Just in case you missed the first time . . .
- 6 June: D-Day On the Air—73 Years Later
- 31 December: Here’s to the New Year
- 24 December: ‘Tis the night before Christmas
- 20 December: From Macy’s to Dickens on the plains
- 12 December: Eden rocked
- 9 December: The aftermath, continued . . .
- 8 December: Immediate aftermath
- 7 December: The date still lives in infamy
- 5 December: The mean widdle man-kid
- 21 November: Freed fall
We’re building a history here . . .
Tag Archives: Milton Berle
Anyone taking an objective look at Milton Berle’s career before television has to ask how he was able to forge any kind of radio life at all. Over some fourteen years’ effort, he’ll have only two top fifty seasonal ratings’ finishes to show for it. He’ll be known as either radio’s best-known failure (as John Dunning would phrase it) or “Tuesday’s Poor Relative” by Jim Ramsburg (in Network Radio Ratings, 1932-1953), the latter a nod to Berle’s most frequent night of trying and falling too far short.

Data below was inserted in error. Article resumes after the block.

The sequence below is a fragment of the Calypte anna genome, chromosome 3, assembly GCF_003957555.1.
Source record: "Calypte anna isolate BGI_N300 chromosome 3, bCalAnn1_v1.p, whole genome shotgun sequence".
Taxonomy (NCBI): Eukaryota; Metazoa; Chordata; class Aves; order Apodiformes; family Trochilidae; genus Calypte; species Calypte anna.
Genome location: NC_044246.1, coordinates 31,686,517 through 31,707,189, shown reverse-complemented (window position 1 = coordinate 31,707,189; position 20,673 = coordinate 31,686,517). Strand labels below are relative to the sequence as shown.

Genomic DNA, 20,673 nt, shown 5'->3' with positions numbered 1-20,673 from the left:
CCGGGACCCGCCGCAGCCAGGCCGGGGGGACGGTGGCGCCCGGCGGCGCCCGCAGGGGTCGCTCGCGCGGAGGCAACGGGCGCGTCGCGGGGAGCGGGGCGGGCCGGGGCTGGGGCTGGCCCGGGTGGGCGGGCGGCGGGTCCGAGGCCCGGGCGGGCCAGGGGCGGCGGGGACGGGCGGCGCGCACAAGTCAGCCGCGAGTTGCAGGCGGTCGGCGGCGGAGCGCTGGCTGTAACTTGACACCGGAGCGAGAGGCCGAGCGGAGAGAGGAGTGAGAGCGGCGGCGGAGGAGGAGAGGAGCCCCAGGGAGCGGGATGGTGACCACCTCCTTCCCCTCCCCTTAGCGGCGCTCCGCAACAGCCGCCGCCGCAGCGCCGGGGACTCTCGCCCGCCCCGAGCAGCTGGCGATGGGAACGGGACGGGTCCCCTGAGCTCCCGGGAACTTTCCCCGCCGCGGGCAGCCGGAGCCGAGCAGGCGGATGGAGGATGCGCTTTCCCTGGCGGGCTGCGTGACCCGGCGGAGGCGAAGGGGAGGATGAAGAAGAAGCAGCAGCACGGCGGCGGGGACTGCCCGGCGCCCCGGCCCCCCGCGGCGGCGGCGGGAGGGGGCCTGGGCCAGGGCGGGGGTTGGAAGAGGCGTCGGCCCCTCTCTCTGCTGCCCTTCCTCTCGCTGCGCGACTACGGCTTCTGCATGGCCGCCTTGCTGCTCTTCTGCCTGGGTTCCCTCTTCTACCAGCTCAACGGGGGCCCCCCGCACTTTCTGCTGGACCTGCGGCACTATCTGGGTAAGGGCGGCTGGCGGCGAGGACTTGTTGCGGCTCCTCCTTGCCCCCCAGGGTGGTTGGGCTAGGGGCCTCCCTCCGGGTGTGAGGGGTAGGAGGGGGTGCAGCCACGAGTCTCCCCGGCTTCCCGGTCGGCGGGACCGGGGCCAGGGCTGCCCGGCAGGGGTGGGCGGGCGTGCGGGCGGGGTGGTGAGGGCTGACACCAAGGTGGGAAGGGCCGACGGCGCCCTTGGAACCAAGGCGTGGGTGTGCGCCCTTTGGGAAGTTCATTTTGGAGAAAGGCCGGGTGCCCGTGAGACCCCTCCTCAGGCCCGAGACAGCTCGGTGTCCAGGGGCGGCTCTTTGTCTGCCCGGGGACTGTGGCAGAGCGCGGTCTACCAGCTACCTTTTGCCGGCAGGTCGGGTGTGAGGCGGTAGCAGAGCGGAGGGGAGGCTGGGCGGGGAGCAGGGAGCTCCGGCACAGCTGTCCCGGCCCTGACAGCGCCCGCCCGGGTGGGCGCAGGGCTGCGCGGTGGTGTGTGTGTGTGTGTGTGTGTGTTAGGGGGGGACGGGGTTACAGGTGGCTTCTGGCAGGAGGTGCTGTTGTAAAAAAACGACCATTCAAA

It seems perversely appropriate that the nation’s Uncle Miltie-to-be delivers a good-natured satire of radio a year before he becomes Mr. Television. For all his radio years, Milton Berle will probably be the luckiest man alive to land his Texaco Star Theater television job and legend—because he’s actually known as old-time radio’s biggest prolonged failure.